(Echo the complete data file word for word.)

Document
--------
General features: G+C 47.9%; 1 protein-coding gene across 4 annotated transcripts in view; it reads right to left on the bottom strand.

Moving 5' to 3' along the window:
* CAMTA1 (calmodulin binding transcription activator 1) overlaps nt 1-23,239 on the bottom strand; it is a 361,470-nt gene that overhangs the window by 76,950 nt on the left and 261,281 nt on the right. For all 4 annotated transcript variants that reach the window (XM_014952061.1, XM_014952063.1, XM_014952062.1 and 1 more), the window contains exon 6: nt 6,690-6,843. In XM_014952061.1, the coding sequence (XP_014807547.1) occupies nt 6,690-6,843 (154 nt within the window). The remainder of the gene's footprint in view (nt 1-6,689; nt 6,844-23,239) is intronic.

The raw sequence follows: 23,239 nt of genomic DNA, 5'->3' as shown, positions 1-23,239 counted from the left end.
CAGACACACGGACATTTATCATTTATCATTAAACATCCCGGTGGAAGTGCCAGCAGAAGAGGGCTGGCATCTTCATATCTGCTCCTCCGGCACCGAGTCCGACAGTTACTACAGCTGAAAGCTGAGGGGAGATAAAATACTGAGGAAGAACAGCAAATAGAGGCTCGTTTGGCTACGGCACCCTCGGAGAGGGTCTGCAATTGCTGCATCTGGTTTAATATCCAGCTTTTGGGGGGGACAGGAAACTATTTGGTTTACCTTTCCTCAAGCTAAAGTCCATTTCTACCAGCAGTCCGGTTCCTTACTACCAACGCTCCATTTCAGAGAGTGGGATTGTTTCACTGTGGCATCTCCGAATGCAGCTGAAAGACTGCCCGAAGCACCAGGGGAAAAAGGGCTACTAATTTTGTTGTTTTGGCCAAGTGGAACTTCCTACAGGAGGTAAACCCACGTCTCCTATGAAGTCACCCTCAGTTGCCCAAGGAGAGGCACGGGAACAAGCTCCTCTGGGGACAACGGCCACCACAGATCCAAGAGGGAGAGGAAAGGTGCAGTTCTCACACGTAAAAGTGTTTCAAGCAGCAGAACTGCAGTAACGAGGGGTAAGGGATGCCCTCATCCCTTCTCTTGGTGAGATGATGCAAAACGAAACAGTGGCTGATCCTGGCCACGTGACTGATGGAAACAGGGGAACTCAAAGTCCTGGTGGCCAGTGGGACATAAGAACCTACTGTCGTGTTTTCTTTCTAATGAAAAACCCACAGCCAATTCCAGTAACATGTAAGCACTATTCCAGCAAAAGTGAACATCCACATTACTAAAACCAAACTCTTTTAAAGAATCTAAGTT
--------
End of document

General features: G+C 47.9%; 1 protein-coding gene across 4 annotated transcripts in view; it reads right to left on the bottom strand.

Moving 5' to 3' along the window:
* CAMTA1 (calmodulin binding transcription activator 1) overlaps nt 1-23,239 on the bottom strand; it is a 361,470-nt gene that overhangs the window by 76,950 nt on the left and 261,281 nt on the right. For all 4 annotated transcript variants that reach the window (XM_014952061.1, XM_014952063.1, XM_014952062.1 and 1 more), the window contains exon 6: nt 6,690-6,843. In XM_014952061.1, the coding sequence (XP_014807547.1) occupies nt 6,690-6,843 (154 nt within the window). The remainder of the gene's footprint in view (nt 1-6,689; nt 6,844-23,239) is intronic.

The raw sequence follows: 23,239 nt of genomic DNA, 5'->3' as shown, positions 1-23,239 counted from the left end.
CAGACACACGGACATTTATCATTTATCATTAAACATCCCGGTGGAAGTGCCAGCAGAAGAGGGCTGGCATCTTCATATCTGCTCCTCCGGCACCGAGTCCGACAGTTACTACAGCTGAAAGCTGAGGGGAGATAAAATACTGAGGAAGAACAGCAAATAGAGGCTCGTTTGGCTACGGCACCCTCGGAGAGGGTCTGCAATTGCTGCATCTGGTTTAATATCCAGCTTTTGGGGGGGACAGGAAACTATTTGGTTTACCTTTCCTCAAGCTAAAGTCCATTTCTACCAGCAGTCCGGTTCCTTACTACCAACGCTCCATTTCAGAGAGTGGGATTGTTTCACTGTGGCATCTCCGAATGCAGCTGAAAGACTGCCCGAAGCACCAGGGGAAAAAGGGCTACTAATTTTGTTGTTTTGGCCAAGTGGAACTTCCTACAGGAGGTAAACCCACGTCTCCTATGAAGTCACCCTCAGTTGCCCAAGGAGAGGCACGGGAACAAGCTCCTCTGGGGACAACGGCCACCACAGATCCAAGAGGGAGAGGAAAGGTGCAGTTCTCACACGTAAAAGTGTTTCAAGCAGCAGAACTGCAGTAACGAGGGGTAAGGGATGCCCTCATCCCTTCTCTTGGTGAGATGATGCAAAACGAAACAGTGGCTGATCCTGGCCACGTGACTGATGGAAACAGGGGAACTCAAAGTCCTGGTGGCCAGTGGGACATAAGAACCTACTGTCGTGTTTTCTTTCTAATGAAAAACCCACAGCCAATTCCAGTAACATGTAAGCACTATTCCAGCAAAAGTGAACATCCACATTACTAAAACCAAACTCTTTTAAAGAATCTAAGTT